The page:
We finally got our snow just in the nick of time. It has been so dry we thought it was going to be a brown Christmas. The severe drought means less rain during the summer and not as much snow in the winter. Sure, it's been nice to walk around in short sleeves  and not have to shovel the driveway but something just doesn't seem right. Lakes are drying up, trees are dying and the animals are getting edgy. We needed the snow.

Winter in Evergreen lasts about six months and it can be a struggle. Heavy snow, high winds and bitter cold make life difficult but that's how it's supposed to be this time of year. There is something special about the mountains after a big storm. The peaks appear higher, the air seems cleaner and the sky looks bluer. The hearty inhabitants love a white Christmas and are delighted to celebrate the holidays in a variety of ways.

Locals disregard the brutal elements and enjoy skiing, snowboarding and snowshoeing. Ice hockey and figure skating on the frozen lake, until after midnight on New Year's Eve, is a chilly tradition. The clear black sky is lit up by colored bulbs that dangle from snow covered roofs. Evergreeners don't stay cooped up inside and neither do their Christmas trees. Native spruce and pines are transformed into elegant symbols for the spirit of the people who decorate them.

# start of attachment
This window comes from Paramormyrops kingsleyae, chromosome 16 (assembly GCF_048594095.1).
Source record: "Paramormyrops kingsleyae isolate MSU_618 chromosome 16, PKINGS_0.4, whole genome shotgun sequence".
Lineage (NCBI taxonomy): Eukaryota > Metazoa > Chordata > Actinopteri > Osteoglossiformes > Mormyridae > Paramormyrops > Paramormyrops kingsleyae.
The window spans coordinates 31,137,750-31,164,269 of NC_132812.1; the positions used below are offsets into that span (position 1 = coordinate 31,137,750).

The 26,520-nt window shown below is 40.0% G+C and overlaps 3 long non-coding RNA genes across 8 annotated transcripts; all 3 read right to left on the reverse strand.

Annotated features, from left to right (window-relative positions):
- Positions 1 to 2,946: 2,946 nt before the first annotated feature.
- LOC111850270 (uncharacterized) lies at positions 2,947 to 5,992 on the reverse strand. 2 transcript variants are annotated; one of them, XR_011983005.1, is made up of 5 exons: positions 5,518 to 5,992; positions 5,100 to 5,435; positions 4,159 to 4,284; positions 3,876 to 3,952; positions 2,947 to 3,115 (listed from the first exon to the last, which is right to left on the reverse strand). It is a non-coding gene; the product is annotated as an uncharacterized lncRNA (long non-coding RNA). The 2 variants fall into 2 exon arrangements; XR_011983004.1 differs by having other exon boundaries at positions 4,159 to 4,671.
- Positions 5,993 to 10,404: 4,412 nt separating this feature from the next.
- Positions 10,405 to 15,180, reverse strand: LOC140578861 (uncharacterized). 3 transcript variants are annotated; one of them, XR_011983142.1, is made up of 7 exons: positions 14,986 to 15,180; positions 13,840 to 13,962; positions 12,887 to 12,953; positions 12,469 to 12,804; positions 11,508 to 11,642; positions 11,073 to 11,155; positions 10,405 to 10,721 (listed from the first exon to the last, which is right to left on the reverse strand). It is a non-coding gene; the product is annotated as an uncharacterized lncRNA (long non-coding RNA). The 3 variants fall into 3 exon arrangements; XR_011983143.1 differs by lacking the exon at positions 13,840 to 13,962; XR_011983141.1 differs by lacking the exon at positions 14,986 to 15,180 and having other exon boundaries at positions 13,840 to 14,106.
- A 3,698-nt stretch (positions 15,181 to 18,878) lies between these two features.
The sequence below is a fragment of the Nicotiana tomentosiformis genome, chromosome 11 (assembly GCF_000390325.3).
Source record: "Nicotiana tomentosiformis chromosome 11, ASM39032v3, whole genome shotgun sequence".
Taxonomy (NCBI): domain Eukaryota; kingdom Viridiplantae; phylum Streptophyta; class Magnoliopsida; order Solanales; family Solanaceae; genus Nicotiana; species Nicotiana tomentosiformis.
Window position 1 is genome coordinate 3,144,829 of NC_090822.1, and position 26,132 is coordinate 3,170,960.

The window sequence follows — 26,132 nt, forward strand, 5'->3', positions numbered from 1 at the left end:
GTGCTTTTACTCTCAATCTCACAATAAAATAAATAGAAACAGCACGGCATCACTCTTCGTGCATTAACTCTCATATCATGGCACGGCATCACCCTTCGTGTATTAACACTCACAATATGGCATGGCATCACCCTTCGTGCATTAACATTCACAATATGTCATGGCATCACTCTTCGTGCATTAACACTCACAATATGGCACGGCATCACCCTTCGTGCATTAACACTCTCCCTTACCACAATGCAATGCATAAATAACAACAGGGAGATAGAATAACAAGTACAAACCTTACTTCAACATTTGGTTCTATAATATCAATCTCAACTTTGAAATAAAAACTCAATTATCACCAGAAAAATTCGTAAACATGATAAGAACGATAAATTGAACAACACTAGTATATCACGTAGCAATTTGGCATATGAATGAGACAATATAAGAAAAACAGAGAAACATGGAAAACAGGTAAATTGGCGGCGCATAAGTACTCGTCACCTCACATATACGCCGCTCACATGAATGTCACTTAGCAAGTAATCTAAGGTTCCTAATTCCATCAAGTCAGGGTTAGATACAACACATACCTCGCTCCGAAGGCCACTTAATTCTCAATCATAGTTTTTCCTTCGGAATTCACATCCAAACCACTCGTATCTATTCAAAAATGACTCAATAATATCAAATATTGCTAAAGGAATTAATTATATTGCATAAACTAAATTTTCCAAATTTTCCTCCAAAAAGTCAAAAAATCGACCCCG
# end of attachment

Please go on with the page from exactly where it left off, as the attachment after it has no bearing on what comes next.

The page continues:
Maybe things are starting to turn around. It looks like it's going to be a white Christmas after all.
We thought it was going to be a brown Christmas

There's something special about the mountains after a big storm

Winter in Evergreen can be a struggle

Evergreeners love Christmas

Saturday, December 15, 2012

Karma - A Natural Law

Buddha reinterpreted the theory of karma
The kids on my soccer team have asked me if I believe in karma. They always use the word as a synonym for luck. They think good karma means good luck. Sometimes after a loss they blame it on "bad karma" and resign themselves to the belief that karma is something beyond their control. They believe the outcome of their game had already been determined. A fatalistic point of view that couldn't be farther from the truth. The Buddhist states that the present is influenced by the past and the future will be based on choices you make now. Your choices are made of your own volition, so you control your own destiny. You have free will.

The theory of karma originated in ancient India and is central to Hinduism. Buddha later reinterpreted and explained the doctrine. He taught that karma is a complex, non-linear, unseen natural law that flows freely through the universe. The Buddhist version was exported to the United States where its true meaning has been lost in translation. Karma is the force that initiates the cosmic principle of cause and effect. Buddhists imply that there is no such thing as good or bad karma, there is just karma.